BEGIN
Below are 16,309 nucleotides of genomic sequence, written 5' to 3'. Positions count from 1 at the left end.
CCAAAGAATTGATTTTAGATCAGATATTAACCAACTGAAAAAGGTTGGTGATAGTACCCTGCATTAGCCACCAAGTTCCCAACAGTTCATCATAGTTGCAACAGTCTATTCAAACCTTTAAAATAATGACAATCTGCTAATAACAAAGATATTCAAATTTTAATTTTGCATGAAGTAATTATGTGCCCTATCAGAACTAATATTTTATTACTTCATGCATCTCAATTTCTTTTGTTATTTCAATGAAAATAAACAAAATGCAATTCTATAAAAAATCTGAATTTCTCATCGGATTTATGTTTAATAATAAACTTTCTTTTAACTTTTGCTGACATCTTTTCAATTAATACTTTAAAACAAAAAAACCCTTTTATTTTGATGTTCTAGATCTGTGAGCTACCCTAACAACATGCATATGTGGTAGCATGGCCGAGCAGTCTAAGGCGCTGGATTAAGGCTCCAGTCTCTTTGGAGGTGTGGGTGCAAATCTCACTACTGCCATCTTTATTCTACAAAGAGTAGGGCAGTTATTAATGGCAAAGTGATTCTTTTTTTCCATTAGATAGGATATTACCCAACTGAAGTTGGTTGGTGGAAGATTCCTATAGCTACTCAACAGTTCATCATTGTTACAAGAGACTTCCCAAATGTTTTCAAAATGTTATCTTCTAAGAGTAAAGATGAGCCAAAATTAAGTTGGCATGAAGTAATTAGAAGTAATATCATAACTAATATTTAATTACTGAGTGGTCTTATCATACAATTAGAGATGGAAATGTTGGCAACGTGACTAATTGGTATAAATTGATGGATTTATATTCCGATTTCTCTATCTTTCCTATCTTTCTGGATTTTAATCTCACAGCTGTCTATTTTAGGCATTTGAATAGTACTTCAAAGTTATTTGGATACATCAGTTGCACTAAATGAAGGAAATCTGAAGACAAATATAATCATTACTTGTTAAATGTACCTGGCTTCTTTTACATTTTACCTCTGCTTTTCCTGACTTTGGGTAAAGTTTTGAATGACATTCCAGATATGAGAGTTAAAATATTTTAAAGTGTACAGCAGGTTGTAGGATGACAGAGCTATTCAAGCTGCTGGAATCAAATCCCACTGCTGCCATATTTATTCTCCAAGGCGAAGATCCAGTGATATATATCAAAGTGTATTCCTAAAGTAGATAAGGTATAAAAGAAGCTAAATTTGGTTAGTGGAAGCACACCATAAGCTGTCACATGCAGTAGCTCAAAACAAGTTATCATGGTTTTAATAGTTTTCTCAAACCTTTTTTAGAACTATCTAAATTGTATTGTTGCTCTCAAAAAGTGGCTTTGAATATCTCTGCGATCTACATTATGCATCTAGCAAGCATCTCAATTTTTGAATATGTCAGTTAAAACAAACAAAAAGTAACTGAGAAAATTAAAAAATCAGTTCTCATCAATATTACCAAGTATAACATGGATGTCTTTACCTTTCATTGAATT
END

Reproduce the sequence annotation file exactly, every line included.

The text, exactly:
Below are 16,309 nucleotides of genomic sequence, written 5' to 3'. Positions count from 1 at the left end.
CCAAAGAATTGATTTTAGATCAGATATTAACCAACTGAAAAAGGTTGGTGATAGTACCCTGCATTAGCCACCAAGTTCCCAACAGTTCATCATAGTTGCAACAGTCTATTCAAACCTTTAAAATAATGACAATCTGCTAATAACAAAGATATTCAAATTTTAATTTTGCATGAAGTAATTATGTGCCCTATCAGAACTAATATTTTATTACTTCATGCATCTCAATTTCTTTTGTTATTTCAATGAAAATAAACAAAATGCAATTCTATAAAAAATCTGAATTTCTCATCGGATTTATGTTTAATAATAAACTTTCTTTTAACTTTTGCTGACATCTTTTCAATTAATACTTTAAAACAAAAAAACCCTTTTATTTTGATGTTCTAGATCTGTGAGCTACCCTAACAACATGCATATGTGGTAGCATGGCCGAGCAGTCTAAGGCGCTGGATTAAGGCTCCAGTCTCTTTGGAGGTGTGGGTGCAAATCTCACTACTGCCATCTTTATTCTACAAAGAGTAGGGCAGTTATTAATGGCAAAGTGATTCTTTTTTTCCATTAGATAGGATATTACCCAACTGAAGTTGGTTGGTGGAAGATTCCTATAGCTACTCAACAGTTCATCATTGTTACAAGAGACTTCCCAAATGTTTTCAAAATGTTATCTTCTAAGAGTAAAGATGAGCCAAAATTAAGTTGGCATGAAGTAATTAGAAGTAATATCATAACTAATATTTAATTACTGAGTGGTCTTATCATACAATTAGAGATGGAAATGTTGGCAACGTGACTAATTGGTATAAATTGATGGATTTATATTCCGATTTCTCTATCTTTCCTATCTTTCTGGATTTTAATCTCACAGCTGTCTATTTTAGGCATTTGAATAGTACTTCAAAGTTATTTGGATACATCAGTTGCACTAAATGAAGGAAATCTGAAGACAAATATAATCATTACTTGTTAAATGTACCTGGCTTCTTTTACATTTTACCTCTGCTTTTCCTGACTTTGGGTAAAGTTTTGAATGACATTCCAGATATGAGAGTTAAAATATTTTAAAGTGTACAGCAGGTTGTAGGATGACAGAGCTATTCAAGCTGCTGGAATCAAATCCCACTGCTGCCATATTTATTCTCCAAGGCGAAGATCCAGTGATATATATCAAAGTGTATTCCTAAAGTAGATAAGGTATAAAAGAAGCTAAATTTGGTTAGTGGAAGCACACCATAAGCTGTCACATGCAGTAGCTCAAAACAAGTTATCATGGTTTTAATAGTTTTCTCAAACCTTTTTTAGAACTATCTAAATTGTATTGTTGCTCTCAAAAAGTGGCTTTGAATATCTCTGCGATCTACATTATGCATCTAGCAAGCATCTCAATTTTTGAATATGTCAGTTAAAACAAACAAAAAGTAACTGAGAAAATTAAAAAATCAGTTCTCATCAATATTACCAAGTATAACATGGATGTCTTTACCTTTCATTGAATT